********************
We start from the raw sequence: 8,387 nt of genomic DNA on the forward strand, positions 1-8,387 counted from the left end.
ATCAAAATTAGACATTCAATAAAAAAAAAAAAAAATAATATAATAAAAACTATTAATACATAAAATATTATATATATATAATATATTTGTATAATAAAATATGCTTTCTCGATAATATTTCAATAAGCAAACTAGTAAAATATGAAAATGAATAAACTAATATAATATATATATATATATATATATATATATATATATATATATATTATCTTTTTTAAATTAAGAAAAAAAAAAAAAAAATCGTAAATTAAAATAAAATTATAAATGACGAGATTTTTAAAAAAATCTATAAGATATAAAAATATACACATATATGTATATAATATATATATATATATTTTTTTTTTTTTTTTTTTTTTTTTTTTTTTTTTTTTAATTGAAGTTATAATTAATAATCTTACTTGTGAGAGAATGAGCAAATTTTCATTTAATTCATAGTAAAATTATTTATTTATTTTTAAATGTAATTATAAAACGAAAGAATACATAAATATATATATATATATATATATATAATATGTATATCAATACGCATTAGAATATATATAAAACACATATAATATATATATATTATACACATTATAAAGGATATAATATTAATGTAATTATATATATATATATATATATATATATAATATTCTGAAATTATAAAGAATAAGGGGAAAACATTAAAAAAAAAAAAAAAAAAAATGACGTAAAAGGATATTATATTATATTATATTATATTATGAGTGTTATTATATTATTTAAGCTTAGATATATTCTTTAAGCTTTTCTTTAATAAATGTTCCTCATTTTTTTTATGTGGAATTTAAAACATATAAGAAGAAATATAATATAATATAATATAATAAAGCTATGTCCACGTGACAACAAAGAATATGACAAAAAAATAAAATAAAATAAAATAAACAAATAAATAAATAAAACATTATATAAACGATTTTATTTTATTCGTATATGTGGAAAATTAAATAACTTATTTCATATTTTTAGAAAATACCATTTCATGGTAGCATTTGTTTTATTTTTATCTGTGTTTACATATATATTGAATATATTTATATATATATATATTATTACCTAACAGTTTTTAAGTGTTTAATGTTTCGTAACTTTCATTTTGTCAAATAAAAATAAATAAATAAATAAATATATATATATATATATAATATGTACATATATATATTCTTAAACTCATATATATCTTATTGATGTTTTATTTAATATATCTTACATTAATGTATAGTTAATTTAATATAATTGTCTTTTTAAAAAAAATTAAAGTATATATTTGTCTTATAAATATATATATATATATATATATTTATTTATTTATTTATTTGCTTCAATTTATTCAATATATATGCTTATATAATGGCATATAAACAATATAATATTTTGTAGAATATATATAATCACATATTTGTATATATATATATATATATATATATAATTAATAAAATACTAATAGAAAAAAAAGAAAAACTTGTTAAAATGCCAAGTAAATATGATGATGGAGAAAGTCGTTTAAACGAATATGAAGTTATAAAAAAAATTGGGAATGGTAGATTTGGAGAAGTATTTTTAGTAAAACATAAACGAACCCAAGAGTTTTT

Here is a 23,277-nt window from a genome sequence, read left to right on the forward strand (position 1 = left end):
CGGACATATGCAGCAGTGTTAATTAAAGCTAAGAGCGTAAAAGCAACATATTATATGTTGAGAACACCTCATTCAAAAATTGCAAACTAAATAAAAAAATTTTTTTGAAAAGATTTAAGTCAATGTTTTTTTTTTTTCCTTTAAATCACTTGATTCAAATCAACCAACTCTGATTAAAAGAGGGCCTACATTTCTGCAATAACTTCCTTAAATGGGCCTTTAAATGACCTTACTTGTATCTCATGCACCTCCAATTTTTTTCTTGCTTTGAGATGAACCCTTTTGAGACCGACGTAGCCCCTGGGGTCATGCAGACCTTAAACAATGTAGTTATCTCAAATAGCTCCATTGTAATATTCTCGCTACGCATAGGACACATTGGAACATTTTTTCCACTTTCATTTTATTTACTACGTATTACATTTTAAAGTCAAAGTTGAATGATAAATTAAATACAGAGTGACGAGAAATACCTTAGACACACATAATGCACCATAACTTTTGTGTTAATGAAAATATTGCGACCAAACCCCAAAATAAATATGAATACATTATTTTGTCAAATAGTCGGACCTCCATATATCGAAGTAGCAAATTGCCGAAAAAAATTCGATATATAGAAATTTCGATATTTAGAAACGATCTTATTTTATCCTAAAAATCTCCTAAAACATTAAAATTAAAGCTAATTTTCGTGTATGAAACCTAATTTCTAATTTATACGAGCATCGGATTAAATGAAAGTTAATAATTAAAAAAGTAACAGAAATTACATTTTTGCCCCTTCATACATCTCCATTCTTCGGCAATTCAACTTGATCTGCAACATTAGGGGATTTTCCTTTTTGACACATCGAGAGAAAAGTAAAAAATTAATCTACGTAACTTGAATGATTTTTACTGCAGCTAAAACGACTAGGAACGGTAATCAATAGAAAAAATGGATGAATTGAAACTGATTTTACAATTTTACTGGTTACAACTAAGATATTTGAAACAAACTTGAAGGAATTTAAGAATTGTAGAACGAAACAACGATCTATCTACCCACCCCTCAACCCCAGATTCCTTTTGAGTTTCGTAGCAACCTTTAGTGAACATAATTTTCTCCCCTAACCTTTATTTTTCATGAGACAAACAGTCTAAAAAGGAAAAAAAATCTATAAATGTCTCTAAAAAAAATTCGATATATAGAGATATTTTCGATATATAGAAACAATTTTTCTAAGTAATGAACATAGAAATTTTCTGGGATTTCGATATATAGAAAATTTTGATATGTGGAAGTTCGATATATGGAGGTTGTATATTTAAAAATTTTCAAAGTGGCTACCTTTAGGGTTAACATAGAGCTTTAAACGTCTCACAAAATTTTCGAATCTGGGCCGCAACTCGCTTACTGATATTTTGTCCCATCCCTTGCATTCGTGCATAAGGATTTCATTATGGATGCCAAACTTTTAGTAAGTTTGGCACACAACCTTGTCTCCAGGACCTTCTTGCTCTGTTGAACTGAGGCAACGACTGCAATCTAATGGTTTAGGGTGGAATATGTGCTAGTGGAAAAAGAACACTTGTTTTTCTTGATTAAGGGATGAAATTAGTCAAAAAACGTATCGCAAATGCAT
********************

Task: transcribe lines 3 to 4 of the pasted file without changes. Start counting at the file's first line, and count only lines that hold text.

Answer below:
Here is a 23,277-nt window from a genome sequence, read left to right on the forward strand (position 1 = left end):
CGGACATATGCAGCAGTGTTAATTAAAGCTAAGAGCGTAAAAGCAACATATTATATGTTGAGAACACCTCATTCAAAAATTGCAAACTAAATAAAAAAATTTTTTTGAAAAGATTTAAGTCAATGTTTTTTTTTTTTCCTTTAAATCACTTGATTCAAATCAACCAACTCTGATTAAAAGAGGGCCTACATTTCTGCAATAACTTCCTTAAATGGGCCTTTAAATGACCTTACTTGTATCTCATGCACCTCCAATTTTTTTCTTGCTTTGAGATGAACCCTTTTGAGACCGACGTAGCCCCTGGGGTCATGCAGACCTTAAACAATGTAGTTATCTCAAATAGCTCCATTGTAATATTCTCGCTACGCATAGGACACATTGGAACATTTTTTCCACTTTCATTTTATTTACTACGTATTACATTTTAAAGTCAAAGTTGAATGATAAATTAAATACAGAGTGACGAGAAATACCTTAGACACACATAATGCACCATAACTTTTGTGTTAATGAAAATATTGCGACCAAACCCCAAAATAAATATGAATACATTATTTTGTCAAATAGTCGGACCTCCATATATCGAAGTAGCAAATTGCCGAAAAAAATTCGATATATAGAAATTTCGATATTTAGAAACGATCTTATTTTATCCTAAAAATCTCCTAAAACATTAAAATTAAAGCTAATTTTCGTGTATGAAACCTAATTTCTAATTTATACGAGCATCGGATTAAATGAAAGTTAATAATTAAAAAAGTAACAGAAATTACATTTTTGCCCCTTCATACATCTCCATTCTTCGGCAATTCAACTTGATCTGCAACATTAGGGGATTTTCCTTTTTGACACATCGAGAGAAAAGTAAAAAATTAATCTACGTAACTTGAATGATTTTTACTGCAGCTAAAACGACTAGGAACGGTAATCAATAGAAAAAATGGATGAATTGAAACTGATTTTACAATTTTACTGGTTACAACTAAGATATTTGAAACAAACTTGAAGGAATTTAAGAATTGTAGAACGAAACAACGATCTATCTACCCACCCCTCAACCCCAGATTCCTTTTGAGTTTCGTAGCAACCTTTAGTGAACATAATTTTCTCCCCTAACCTTTATTTTTCATGAGACAAACAGTCTAAAAAGGAAAAAAAATCTATAAATGTCTCTAAAAAAAATTCGATATATAGAGATATTTTCGATATATAGAAACAATTTTTCTAAGTAATGAACATAGAAATTTTCTGGGATTTCGATATATAGAAAATTTTGATATGTGGAAGTTCGATATATGGAGGTTGTATATTTAAAAATTTTCAAAGTGGCTACCTTTAGGGTTAACATAGAGCTTTAAACGTCTCACAAAATTTTCGAATCTGGGCCGCAACTCGCTTACTGATATTTTGTCCCATCCCTTGCATTCGTGCATAAGGATTTCATTATGGATGCCAAACTTTTAGTAAGTTTGGCACACAACCTTGTCTCCAGGACCTTCTTGCTCTGTTGAACTGAGGCAACGACTGCAATCTAATGGTTTAGGGTGGAATATGTGCTAGTGGAAAAAGAACACTTGTTTTTCTTGATTAAGGGATGAAATTAGTCAAAAAACGTATCGCAAATGCAT